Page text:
The MTA believes the current MetroCard system will be unsustainable and functionally obsolete by 2019, but a replacement effort is stuck in neutral with the agency aiming for a three- to five-year rollout time for the next-generation fare payment technology. With questions surrounding the widespread availability of bank-issued contactless credit or debit cards and a rapidly changing mobile payments, it is currently unclear what the eventual replacement for the MetroCard will be.
As part of Monday morning’s MTA Board committee meetings, the Capital Program Oversight Committee will hear an update on the new fare payment system, and the presentation materials are already available online [pdf]. From them, we can glean information concerning the current shape of the project, and seven years after the first contactless pilot and nearly a decade since the MTA first acknowledged the impending end of the MetroCard, more uncertainties surround the project than ever before.
So what’s happening with the project? For starters, it’s getting farmed out to the agencies from MTA HQ. As most of the work centers, unsurprisingly, around New York City Transit’s fare payment system, Transit will now have oversight of the MetroCard replacement project while Metro-North and the LIRR will work together (shocking, I know) to develop a rail road fare payment system. The Fare and Toll Payment System Coordination Committee, run out of MTA HQ, will ensure that all MTA agencies are collaborating on future fare and toll payment systems. Too many cooks stirring the soup or a much-needed division of labor that puts the project under the auspicies of Transit, a far more stable agency than MTA HQ?
No matter the answer to that question, something has to be done, and with Tom Prendergast a stalwart atop Transit even as the MTA has gone through a few CEOs itself, someone has to be willing to push forward. Notably, the MTA documents say that the MetroCard technology is nearing the end of its shelf life. It’s becoming increasingly more expensive to maintain, and the agency does not believe it can keep the equipment in a state of good repair much past 2019. While six years seems like a decent enough lead time, we know how quickly six years can flash by in the MTA’s world.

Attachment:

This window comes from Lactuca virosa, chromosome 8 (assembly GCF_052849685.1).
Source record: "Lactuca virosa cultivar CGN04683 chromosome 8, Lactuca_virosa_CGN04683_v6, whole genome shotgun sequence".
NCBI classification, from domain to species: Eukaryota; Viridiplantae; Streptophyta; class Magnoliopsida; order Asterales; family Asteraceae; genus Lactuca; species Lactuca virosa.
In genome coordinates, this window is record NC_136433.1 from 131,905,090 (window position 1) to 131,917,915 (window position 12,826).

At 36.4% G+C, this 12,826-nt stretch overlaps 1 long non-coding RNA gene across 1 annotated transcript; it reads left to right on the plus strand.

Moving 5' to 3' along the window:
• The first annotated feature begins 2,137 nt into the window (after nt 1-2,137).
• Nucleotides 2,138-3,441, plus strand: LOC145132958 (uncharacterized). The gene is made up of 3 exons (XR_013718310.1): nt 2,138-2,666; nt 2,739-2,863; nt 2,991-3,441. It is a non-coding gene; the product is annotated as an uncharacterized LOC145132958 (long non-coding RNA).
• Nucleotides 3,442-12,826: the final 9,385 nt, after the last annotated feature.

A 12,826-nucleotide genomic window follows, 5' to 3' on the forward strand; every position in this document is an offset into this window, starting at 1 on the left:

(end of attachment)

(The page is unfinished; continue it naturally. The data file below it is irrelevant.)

So with the same goals as earlier — decreasing operation costs, finding a low-cost open solution that won’t put the MTA at the mercy of an old, closed system — Transit will forge ahead with a contactless solution. It may not be as reliant on bank-issued cards as the MTA, under Jay Walder, had suggested a few years ago. According to these documents, bank-issued cards aren’t seeing as widespread an adoption as the MTA had anticipated. The presentation says that the value proposition remains “unclear for customers, retailers, [and] issuers.” With mobile payment technology quickly improving and new players frequently entering the game, the MTA wants to find something forward-looking that can be implemented relatively quickly as well.
So with a new time window — three to five years from now puts the project in the 2016-2018 range — the MTA almost wants to wait out the market. According to the presentation, the rough idea is to build contactless infrastructure on top of the existing system to layer it in while phasing out MetroCards. Such a move could make for a seamless transition when the MetroCard is finally killed. Still, though, the open payments model will not be fully implemented until the “landscape for transit is defined and less risky.”
For now then, the MTA has put forward some more modest goals. They will “refresh” the previous analysis while looking a more options for potential solutions. The agency will continue to build out an in-system telecommunications network as active cell service would be a vital piece for any potential mobile payments system. They will consult with their industry colleagues who have successfully implemented contactless card solutions in Chicago, London and elsewhere.
So where does that leave us? I hate to say the MTA is back at square one because it’s not. But it’s awfully close. The MetroCard shelf life is pushing the timeframe here, and the MTA has basically given itself a year of wiggle room with no clear answer as to a solution. (It’s worth noting that it took the MTA over four years from the first MetroCard pilot to outfit every turnstile in the system for the technology.) Furthermore, it sounds as though the MTA wants to be a leader in a field with no clear answer. There’s no need to reinvent the wheel here if other solutions — like an Oyster card or an Octopus card — are adaptable in New York.
Ultimately, this is one clear area where a lack of institutional champion has left the MTA without a clear path. The next MTA head needs to make MetroCard replacement efforts a priority, and the agency heads now with more oversight on this project should strive to push it through as well. While we’ve prematurely eulogized the MetroCard a few times in recent years, its technological clock is ticking ever close to its end.